Pointy-teethed Gamers V:tR/nWoD worth it?

OK, I have to admit that some formerly repressed desire is causing me to consider starting role playing again. Vampire and the WoD have always been close to my heart (ugh) and I even picked up 3rd ed. after I stopped playing just to see what happened (Crisis on Infinite Metaplots would have been a better title).

So, they’re redoing it, apparently making it more like 1st Ed (game of personal horror, etc.) although keeping some of the better bits of 2nd Ed (having a reason for people to get together and do stuff, not having every anti-establishment type wear a Public Enemy shirt, etc.). Hopefully, they left out everything from 3rd ed (especially the Tremere ritual that destroyed the antitribu and apparently made everyone look manga).

Here’s what I gather from the new edition:

  1. Five sorts of vampires based on the most common stereotypes (or “genres”) of vampires in literature instead of having seven types of vampires based on the seven types of angsty role players (then two more types based on the hack and slasher preferences and then four more types because they had slots to fill). This seems to be done well although true to typical WW style, you can’t just let one division sit well, now you’ve got bloodlines, Covenants, prestige bloodlines, paths of enlightenment, etc.)

  2. The ability for characters to actually do something. Apparently the turnover in vampiredom is pretty high, allowing characters to attain/maintain positions of power other than being errand boys.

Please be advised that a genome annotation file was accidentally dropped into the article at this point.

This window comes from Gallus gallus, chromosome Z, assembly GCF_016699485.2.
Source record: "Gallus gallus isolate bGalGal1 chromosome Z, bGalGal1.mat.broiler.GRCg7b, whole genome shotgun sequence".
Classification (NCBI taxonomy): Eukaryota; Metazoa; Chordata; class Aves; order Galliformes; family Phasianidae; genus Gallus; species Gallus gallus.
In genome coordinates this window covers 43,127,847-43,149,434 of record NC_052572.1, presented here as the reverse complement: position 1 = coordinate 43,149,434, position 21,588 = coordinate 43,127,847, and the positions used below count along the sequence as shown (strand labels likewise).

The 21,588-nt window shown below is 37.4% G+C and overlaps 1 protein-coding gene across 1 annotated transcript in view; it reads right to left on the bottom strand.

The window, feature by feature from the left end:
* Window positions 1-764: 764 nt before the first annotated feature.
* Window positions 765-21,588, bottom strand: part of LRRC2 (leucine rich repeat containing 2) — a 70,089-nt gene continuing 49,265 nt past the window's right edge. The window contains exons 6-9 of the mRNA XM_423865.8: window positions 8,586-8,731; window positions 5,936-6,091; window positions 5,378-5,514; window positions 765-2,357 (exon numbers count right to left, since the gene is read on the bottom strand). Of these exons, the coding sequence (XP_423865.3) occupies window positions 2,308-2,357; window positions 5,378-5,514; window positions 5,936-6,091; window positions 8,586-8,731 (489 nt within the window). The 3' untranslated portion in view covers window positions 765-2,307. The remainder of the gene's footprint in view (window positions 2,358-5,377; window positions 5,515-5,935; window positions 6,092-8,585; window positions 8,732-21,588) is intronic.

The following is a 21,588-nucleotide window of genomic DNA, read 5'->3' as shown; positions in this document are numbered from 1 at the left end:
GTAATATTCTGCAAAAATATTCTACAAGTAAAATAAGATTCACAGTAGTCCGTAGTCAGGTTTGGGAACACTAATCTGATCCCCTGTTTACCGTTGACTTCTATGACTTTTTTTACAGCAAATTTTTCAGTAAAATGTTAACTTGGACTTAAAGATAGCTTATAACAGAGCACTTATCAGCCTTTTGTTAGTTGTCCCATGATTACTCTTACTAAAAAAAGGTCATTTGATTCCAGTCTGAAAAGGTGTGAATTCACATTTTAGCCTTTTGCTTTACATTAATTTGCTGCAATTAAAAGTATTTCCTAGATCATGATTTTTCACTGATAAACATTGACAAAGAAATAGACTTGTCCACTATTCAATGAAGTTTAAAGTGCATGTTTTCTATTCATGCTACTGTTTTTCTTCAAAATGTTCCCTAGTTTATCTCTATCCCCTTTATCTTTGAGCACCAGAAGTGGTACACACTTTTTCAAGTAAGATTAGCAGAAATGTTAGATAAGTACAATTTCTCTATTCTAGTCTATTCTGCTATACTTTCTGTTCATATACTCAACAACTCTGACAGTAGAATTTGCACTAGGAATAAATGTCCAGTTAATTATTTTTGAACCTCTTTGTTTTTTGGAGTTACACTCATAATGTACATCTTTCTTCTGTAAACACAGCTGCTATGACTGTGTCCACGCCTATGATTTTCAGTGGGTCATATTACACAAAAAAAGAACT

3. Simplified combat. Not that we ever had a problem with it, but I guess a lot of people did. Then again, we didn’t do it too much either.

  4. Ever-decreasing production standards. What’s with that logo?

Anyone pick it up? Anything else worth mentioning/knowing? Is it worth it for a new take on vampires for my own morbid curiosity?

I haven’t picked it up yet, but I’m considering it. I’d like someone’s perspective on it, as well.

And how did they resolve the various plots?

It looks like the biggest change (in addition to all the theme and plot changes) is that all the various World of Darkness games are going to be interrelated. Instead of “Ok, here’s the Vampire book with all the rules”, and “Here’s the Magic book with all the rules”, “Here’s the Werewolf book with all the rules”, it’s “Here’s the White Wolf World of Darkness rulebook, and here’s another book dealing with vampires or werewolves or whatever”.

So instead of five or six different games with five or six different (and sometimes contradictory) settings, rules, and so on, you have one game.

I’ve got it. I like it, I like it more than the old vampire.

First thing, there’s two books you have to buy to play the game. The World of Darkness has the basic dice mechanics, and Vampire: The Requiem has the rules for pointy-toothed horror. This is so you don’t have to buy the same core rules over and over again if you’re going to play the other nWoD games (Werewolf and Mage come out in 2005, IIRC), but seems kinda pricey for just one game. It’s also laying a nice atmosphere for a mortals campaign (a la X-Files, Hunters Hunted, or Call of Cthulu), but only ghosts are outlined as antagonists.